Gunning for their fifth straight trip to CIS nationals, the Gaels scored early and often against Laurentian. “I thought we were terrific,” said head coach Dave McDowell. “We’ve been telling [people] for a while here to be patient and that it would come, and it came at a good time.” Fifth-year midfielder Riley Filion scored twice in the victory, netting the game’s first goal in the 14th minute. She’d later add another in the 62nd minute. Filion’s first goal was quickly followed up by fourth-year defender Melissa Jung, scoring in the 20th minute. Fifth-year midfielder Alexis McKinty struck just before halftime, tallying in the 45th minute to closing the first half with a 3-0 lead. In the second half, sophomore striker Brittany Almeida scored in the 58th minute on a cross from fifth-year striker Jennifer Siu. Rookie midfielder Rachel Radu beat the goalie to score on an empty net in the 64th minute, sealing the blowout win. Gaels goalkeeper Madison Tyrell was instrumental in the clean sheet, stopping four shots from the Voyageurs. The Gaels were dominant on the field, keeping the Voyageurs away from the goal and displaying superior teamwork. A refrain throughout the season has been See Ottawa on page 18




• 15


Refine, progress and conquer Coming off early playoff exits, Gaels teams seek development of returning cores

MEN B Y S EAN L IEBICH Staff Writer Men’s volleyball enters their season with playoff aspirations and old and new sets of hands taking the reins. Coming off an OUA quarterfinal exit in 2012-13, the Gaels open their season tonight on the road against the Guelph Gryphons. With just two departing graduates, the team’s maturing leadership core is looking to push further into the post-season. The Gaels wrapped up their preseason schedule with the Queen’s Invitational Tournament this past weekend, finishing with a 0-3 record. The bright spot of the tournament was when the team managed to force a fifth set with the Manitoba Bisons, who were ranked fourth in the country last year. The Gaels rounded out the preseason with a 2-8 exhibition record. With one of their wins coming against the Western Mustangs, who finished 13-5 in 2012-13, the record isn’t as bad as it seems. “I think every aspect of our team needs to go up just a little bit,” said Gaels head coach Brenda Willis. Injuries during the preseason have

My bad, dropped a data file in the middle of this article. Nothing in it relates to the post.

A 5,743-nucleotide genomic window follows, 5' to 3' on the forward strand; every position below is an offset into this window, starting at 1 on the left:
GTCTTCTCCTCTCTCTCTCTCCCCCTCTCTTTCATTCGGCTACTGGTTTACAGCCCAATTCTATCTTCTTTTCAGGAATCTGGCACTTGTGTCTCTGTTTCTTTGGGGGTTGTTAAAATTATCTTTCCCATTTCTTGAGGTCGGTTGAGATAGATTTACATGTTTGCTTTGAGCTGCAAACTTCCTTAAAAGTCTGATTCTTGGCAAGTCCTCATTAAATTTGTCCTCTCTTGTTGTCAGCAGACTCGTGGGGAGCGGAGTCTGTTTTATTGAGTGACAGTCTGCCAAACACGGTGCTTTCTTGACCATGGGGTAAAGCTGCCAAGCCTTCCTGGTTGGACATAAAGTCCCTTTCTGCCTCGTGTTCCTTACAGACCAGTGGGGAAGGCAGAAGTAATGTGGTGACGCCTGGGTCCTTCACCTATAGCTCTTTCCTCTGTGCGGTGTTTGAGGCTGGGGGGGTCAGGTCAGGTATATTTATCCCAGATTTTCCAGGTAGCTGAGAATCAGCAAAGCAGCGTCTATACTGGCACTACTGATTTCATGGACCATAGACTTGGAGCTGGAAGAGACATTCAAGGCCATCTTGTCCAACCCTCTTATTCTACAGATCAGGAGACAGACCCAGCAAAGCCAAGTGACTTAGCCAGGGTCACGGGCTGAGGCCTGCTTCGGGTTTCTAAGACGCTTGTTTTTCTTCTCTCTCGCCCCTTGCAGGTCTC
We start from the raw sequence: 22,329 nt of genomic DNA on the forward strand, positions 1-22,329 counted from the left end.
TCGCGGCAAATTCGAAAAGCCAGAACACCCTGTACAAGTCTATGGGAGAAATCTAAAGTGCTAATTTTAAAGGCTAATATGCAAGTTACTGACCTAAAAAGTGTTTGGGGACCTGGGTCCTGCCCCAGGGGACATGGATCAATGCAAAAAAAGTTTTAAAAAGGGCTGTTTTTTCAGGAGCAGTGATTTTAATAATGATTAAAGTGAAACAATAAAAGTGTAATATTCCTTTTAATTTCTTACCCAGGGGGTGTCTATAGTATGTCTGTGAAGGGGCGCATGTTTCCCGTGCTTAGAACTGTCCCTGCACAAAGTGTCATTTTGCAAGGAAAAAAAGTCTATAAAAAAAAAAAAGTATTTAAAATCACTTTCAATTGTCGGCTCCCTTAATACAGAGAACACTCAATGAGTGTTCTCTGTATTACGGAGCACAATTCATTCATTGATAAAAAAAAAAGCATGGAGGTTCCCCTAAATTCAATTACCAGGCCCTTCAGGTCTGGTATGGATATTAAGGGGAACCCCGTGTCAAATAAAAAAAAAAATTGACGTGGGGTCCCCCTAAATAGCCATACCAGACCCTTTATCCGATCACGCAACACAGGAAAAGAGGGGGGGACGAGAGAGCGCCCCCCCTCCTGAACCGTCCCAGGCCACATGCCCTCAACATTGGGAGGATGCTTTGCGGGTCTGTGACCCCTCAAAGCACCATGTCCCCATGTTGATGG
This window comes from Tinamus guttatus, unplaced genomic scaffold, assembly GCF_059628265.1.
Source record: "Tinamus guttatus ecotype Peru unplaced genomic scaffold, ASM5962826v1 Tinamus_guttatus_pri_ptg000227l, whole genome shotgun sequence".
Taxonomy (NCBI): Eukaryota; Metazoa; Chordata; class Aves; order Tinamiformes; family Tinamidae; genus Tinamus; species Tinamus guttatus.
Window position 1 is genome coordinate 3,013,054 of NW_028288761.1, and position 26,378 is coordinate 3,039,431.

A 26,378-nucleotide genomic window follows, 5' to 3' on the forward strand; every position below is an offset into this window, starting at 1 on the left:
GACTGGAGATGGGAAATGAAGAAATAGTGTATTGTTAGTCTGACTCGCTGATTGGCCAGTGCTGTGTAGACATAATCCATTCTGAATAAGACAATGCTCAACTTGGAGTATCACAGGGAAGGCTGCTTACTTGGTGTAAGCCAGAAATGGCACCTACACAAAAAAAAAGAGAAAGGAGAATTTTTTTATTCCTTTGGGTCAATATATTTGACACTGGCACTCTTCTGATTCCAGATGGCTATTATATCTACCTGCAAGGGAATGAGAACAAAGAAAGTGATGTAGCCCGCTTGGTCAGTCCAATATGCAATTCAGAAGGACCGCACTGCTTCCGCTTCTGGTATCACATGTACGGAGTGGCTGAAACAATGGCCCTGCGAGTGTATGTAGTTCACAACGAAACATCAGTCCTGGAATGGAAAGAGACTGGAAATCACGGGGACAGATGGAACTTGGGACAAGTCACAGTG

sidelined a number of the Gaels’ more experienced players. Third-year middle Tyler Scheerhoon, third-year outside hitter Mike Tomlinson and fourth-year outside hitter Will Sidgwick were all kept out of action this past weekend. Their absence has limited the Gaels’ ability to execute in certain situations so far. Willis said their injuries should be resolved in the next three to four weeks. Also absent from the court is former setter Jackson Dakin, who helped the Gaels defeat Western in the 2011-12 OUA final. After exhausting his CIS eligibility last season, Dakin has taken on a coaching role with the team. Third-year setter Matt Bonshor has been tasked with taking over Dakin’s role as setter, a position he switched to when he first came to Queen’s. Coach Willis plans to use 17-year-old first-year Thomas Ellison in addition to Bonshor as a one-two setting combination in different situations. The 6’4” Ellison adds size and depth as setter to the Gaels’ attack and defence. “I think we have the tools to be good in setting — it’s just a process that we have to work through,” Willis said. “The faster we work through it, the better our record will be.” The Gaels have set high goals for themselves, hoping to improve on a strong

Third-year Matt Bonshor (3) replaces the departed Jackson Dakin as Queen’s starting setter.


fourth-place showing last year. “Our first goal is to make the playoffs [and] our second goal is to be in the final four in the OUA,” Willis said. “Right now, I feel like those might be lofty goals, but a lot of it depends on the health of our roster and the progress we make in setting.”